Senate panel advances plan for Mississippi teacher pay raise

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JACKSON, Miss. (AP) — Mississippi senators took steps Tuesday to keep a proposed teacher pay raise alive.

The House and Senate passed separate pay raise plans several weeks ago, then they exchanged bills for more work.

The House killed Senate Bill 2001 by not bringing it up for a vote before a Tuesday deadline.

The Senate Education Committee kept the pay raise issue alive by amending House Bill 852. Senators removed all of the original House language and replaced it with the Senate plan, which would give most teachers and teachers’ assistants a $1,000 pay raise during the year that begins July 1. Newer teachers would receive $1,100 in an effort to make the jobs more attractive.

The surviving bill goes to the full Senate for more work.

“I think everybody in this building supports a teacher pay raise, and for whatever reason, it did not survive in the House,” Senate Education Committee Chairman Dennis DeBar of Leakesville said Tuesday at the Capitol.

“We’re going to ensure we put teachers over politics,” DeBar said. “We’re going to make sure that the livelihood of our educators is not toyed with and that we, as the Senate, ensure our educators are compensated well for the work that they do, especially during the trying times that we are in.”

Lt. Governor Delbert Hosemann released the following statement:

Many of our conversations this week in the Legislature have centered on making Mississippi more competitive and prosperous.  Supporting our teachers, who help create the next generation of Mississippi leaders, is integral to this effort. 

Tonight, Senate committees adopted a House pay raise bill to keep a stand-alone bill for teachers alive.  We have been informed the prior Senate bill delivered to the House will die.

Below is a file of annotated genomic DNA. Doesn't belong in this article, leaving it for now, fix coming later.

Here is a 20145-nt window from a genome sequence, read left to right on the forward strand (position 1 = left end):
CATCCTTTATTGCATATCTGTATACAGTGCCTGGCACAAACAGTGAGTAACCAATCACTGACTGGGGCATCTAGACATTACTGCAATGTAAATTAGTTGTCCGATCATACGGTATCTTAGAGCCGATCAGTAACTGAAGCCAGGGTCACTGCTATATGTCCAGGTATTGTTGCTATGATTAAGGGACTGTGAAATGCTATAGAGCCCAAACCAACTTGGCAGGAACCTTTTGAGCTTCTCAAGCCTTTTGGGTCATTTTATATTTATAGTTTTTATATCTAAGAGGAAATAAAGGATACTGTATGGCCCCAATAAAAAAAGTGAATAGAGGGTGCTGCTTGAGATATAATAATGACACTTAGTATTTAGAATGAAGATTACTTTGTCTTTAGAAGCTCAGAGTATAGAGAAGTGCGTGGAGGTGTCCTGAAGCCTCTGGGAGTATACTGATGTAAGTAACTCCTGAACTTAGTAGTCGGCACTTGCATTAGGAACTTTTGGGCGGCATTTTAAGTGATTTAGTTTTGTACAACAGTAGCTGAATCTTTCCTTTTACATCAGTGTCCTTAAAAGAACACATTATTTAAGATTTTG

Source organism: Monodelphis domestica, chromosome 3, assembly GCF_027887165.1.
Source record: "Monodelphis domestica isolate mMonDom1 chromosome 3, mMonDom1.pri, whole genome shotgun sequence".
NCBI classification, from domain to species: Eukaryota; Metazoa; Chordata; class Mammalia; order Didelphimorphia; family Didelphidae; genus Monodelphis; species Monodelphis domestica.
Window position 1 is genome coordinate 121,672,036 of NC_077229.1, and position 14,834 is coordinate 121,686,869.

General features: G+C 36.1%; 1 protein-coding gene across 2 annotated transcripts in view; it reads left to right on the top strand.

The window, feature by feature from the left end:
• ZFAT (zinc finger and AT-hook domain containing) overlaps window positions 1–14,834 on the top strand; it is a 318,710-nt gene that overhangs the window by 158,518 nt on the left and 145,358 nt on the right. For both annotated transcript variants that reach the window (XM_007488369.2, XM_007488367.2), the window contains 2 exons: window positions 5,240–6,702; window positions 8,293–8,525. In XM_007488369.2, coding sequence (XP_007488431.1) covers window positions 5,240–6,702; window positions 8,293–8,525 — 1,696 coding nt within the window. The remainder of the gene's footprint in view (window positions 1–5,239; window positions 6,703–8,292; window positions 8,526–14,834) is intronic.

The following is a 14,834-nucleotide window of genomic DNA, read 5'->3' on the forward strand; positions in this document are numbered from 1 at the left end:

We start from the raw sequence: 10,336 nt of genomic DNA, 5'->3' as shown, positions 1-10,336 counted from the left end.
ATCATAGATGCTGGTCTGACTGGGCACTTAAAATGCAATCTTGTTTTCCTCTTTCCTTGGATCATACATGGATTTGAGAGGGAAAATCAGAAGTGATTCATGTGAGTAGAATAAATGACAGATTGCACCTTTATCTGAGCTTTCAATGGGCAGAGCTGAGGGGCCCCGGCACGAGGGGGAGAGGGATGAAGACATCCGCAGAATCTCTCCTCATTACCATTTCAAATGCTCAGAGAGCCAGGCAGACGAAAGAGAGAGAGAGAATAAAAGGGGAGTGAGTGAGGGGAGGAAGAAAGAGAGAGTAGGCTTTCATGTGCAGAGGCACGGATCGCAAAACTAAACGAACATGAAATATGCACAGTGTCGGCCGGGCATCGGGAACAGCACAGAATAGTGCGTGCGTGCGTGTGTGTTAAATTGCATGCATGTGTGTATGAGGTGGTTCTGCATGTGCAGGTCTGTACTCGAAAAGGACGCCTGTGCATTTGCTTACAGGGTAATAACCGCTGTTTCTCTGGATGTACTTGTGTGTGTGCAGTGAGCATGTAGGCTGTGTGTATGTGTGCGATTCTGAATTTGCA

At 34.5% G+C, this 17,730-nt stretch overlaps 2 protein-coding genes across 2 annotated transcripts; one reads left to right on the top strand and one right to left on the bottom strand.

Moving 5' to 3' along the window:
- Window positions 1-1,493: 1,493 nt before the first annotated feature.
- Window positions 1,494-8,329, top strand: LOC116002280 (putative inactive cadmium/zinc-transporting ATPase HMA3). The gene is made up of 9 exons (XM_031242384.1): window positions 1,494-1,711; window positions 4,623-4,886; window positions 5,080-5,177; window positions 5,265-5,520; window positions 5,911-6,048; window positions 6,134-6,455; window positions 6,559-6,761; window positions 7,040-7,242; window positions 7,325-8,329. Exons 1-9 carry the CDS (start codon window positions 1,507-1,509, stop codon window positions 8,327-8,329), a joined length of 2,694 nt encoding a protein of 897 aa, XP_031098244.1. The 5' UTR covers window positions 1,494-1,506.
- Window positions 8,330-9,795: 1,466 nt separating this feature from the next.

We want our teachers to know how important they are to our collective success, and particularly do not want their efforts during the pandemic to go unnoticed.  When the second teacher pay raise bill is returned to the House, we hope they will quickly approve it.”

Lt. Gov. Delbert Hosemann, R-Miss.

Mississippi has long had some of the lowest teacher salaries in the nation. According to the Southern Regional Education Board, the average teacher salary in the U.S. for 2018-19 was $62,304. For Mississippi, the average was $45,105.

The current pay raise proposal is similar to one that stalled last year after the coronavirus pandemic created uncertainty about state spending.

The House passed a bill last week that would make several big changes to the state tax structure, and a proposal for a teacher pay raise was included in that bill. However, senators have expressed deep skepticism about House Bill 1439 because House leaders did not provide a thorough analysis of the long-range effect the tax changes would have on state revenue. The bill would phase out the income tax and cut the 7% grocery tax in half, but it would also increase several other taxes. The sales tax on most items would increase from 7% to 9.5%.

Republican Sen. Brice Wiggins of Pascagoula said Tuesday that the House “highjacked” one version of a teacher pay raise plan by putting it into the tax bill. Wiggins was among the Senate Education Committee members voting to keep a standalone pay raise bill alive.

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